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Space Mission Analysis and Design (SMAD) - 3rd Ed. [James R. Wertz and Wiley J. Larson, 1999] (softcover)
James R. Wertz and Wiley J. Larson, eds.
Our Price: $120.00

Detailed Description

969 pages, 1999, Microcosm/Springer
ISBN 978-1881883104

This third edition of Space Mission Analysis and Design, known as SMAD to its many friends, carries on the tradition of the first two editions of providing a practical handbook for Space Mission Engineering -- the process of defining mission parameters and refining requirements to meet the often fuzzy objectives of a space mission at minimum cost and risk. We begin the process with a "blank sheet of paper" and carry the reader through a preliminary mission design covering all system aspects: orbit and constellation design, mission geometry, launch vehicle selection, and design of the spacecraft, payload, ground segment, and operations. The book is a comprehensive presentation of theory and practice, drawing on the insight and practical knowledge of leading experts from all segments of the aerospace community.

SMAD III both updates the technology and provides a greater emphasis on the design of smaller spacecraft and the process of reducing cost.* It has been expanded to include more detail on multi-satellite manufacturing and the design and selection of constellation parameters. The discussion of space computers has been expanded and revised. The unmanned spacecraft cost model has been updated and the new Small Satellite Cost Model has been added. The discussion of payload design has been extensively revised and expanded. Discussions of electric propulsion, autonomous systems, onboard navigation, and the use of commercial PCs and COTS software have been expanded in keeping with current trends in system design. The appendices and tables have been made even more extensive and useful.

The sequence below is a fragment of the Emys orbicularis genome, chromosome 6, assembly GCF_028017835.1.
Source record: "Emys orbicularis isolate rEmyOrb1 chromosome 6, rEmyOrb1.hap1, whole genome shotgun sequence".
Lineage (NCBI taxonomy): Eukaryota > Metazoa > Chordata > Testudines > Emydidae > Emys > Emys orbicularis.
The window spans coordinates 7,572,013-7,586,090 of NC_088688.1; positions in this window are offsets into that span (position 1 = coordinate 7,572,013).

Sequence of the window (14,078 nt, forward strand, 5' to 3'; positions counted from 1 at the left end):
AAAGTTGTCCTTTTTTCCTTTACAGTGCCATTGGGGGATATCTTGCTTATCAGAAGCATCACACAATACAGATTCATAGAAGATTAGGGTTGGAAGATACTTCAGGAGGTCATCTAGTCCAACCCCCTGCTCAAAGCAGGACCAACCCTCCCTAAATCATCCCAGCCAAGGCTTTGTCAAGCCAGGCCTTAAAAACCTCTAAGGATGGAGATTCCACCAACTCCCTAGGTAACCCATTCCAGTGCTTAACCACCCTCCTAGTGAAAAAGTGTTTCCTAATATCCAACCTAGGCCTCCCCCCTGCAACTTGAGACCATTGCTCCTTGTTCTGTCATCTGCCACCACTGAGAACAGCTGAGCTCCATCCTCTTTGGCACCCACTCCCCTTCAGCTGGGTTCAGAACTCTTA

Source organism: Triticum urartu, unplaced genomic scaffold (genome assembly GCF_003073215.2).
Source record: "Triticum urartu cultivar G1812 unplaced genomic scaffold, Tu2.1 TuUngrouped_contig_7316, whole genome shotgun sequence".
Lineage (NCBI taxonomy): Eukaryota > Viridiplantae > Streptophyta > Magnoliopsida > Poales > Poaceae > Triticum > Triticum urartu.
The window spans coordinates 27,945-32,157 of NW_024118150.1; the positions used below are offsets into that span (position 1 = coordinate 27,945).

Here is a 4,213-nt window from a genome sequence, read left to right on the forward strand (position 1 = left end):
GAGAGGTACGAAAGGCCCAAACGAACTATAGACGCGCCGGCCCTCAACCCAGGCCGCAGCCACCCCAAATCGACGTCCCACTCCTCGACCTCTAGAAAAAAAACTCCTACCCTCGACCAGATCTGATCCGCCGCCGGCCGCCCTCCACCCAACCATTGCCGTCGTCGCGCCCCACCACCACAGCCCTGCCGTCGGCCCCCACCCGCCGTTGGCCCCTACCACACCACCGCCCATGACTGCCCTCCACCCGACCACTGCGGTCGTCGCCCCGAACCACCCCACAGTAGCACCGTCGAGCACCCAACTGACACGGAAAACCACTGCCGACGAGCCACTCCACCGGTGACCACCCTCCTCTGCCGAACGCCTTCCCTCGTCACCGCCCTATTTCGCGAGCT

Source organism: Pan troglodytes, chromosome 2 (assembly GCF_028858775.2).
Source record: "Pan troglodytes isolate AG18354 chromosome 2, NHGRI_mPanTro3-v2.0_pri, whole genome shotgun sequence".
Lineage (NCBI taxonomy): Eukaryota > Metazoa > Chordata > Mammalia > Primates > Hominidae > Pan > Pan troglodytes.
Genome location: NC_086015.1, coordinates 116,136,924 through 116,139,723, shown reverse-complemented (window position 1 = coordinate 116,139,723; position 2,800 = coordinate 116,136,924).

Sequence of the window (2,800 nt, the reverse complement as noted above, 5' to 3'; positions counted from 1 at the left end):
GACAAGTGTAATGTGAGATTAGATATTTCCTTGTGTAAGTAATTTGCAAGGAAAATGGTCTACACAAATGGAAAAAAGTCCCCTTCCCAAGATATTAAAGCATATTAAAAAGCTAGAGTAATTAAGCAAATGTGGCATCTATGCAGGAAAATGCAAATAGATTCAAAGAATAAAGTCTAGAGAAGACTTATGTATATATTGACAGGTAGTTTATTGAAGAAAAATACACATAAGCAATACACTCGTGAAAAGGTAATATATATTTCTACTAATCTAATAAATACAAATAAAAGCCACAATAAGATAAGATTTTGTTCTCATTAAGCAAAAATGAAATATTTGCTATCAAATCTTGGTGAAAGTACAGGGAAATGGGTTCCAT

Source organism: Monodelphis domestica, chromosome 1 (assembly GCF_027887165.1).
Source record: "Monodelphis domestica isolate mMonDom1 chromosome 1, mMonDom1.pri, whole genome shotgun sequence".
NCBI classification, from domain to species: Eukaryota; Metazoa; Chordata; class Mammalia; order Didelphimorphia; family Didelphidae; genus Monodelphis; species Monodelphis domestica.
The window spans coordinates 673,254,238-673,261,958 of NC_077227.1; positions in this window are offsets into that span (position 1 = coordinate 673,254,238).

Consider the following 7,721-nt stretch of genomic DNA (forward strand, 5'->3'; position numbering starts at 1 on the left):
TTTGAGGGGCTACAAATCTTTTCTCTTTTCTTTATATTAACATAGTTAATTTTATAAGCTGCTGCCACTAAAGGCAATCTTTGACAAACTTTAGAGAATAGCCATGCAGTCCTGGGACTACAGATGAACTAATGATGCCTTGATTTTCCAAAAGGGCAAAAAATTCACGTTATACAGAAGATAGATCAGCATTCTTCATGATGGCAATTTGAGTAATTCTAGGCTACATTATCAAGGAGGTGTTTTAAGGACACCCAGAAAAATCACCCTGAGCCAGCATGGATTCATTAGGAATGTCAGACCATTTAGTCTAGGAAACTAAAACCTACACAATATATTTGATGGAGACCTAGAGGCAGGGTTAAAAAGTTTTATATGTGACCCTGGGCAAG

Because of its practical orientation, useful data and formulas, and process tables which summarize the design methodology of all major mission elements, SMAD has become the most widely used volume in astronautics. It is intended for both students and professionals in astronautics and space science. It is appropriate for engineers, scientists, and managers trying to obtain the best mission possible within a limited budget and for students working on advanced design projects or just beginning in space systems engineering. It is the indispensable traveling companion for seasoned veterans or those just beginning to explore the highways and by-ways of space mission engineering. Enjoy!

Reducing Space Mission Cost, a companion volume to SMAD also edited by Wertz and Larson, provides the most comprehensive discussion to date of this important aspect of modern mission design.


  1. The Space Missions Analysis and Design Process
    1.1    Introduction and Overview
    1.2    The Space Mission Life Cycle
    1.3    Step 1: Definition of Mission Objectives
    1.4    Step 2: Preliminary Estimate of Mission Needs, Requirements and Constraints  
  2. Mission Characterization
    2.1    Step 3: Identifying Alternative Mission Concepts
    2.2    Step 4: Identifying Alternative Mission Architectures
    2.3    Step 5: Identifying System Drivers
    2.4    Step 6: Characterizing the Mission Architecture
  3. Mission Evaluation
    3.1    Step 7: Identification of Critical Requirements
    3.2    Mission Analysis
    3.3    Step 8: Mission Utility
    3.4    Step 9: Mission Concept Selection
  4. Requirements Definition
    4.1    Role of Requirements in System Development
    4.2    Requirements Analysis and Performance Budgeting
    4.3    Requirements Documentation and Specifications
    4.4    Summary: The Steps to a Requirements Baseline
  5. Space Mission Geometry
    5.1    Introduction to Geometry on the Celestial Sphere
    5.2    Earth Geometry Viewed from Space
    5.3    Apparant Motion of Satellites for an Observer on the Earth
    5.4    Development of Mapping and Pointing Budgets
  6. Introduction to Astrodynamics
    6.1    Keplerian Orbits
    6.2    Orbit Perturbations
    6.3    Orbit Maneurvering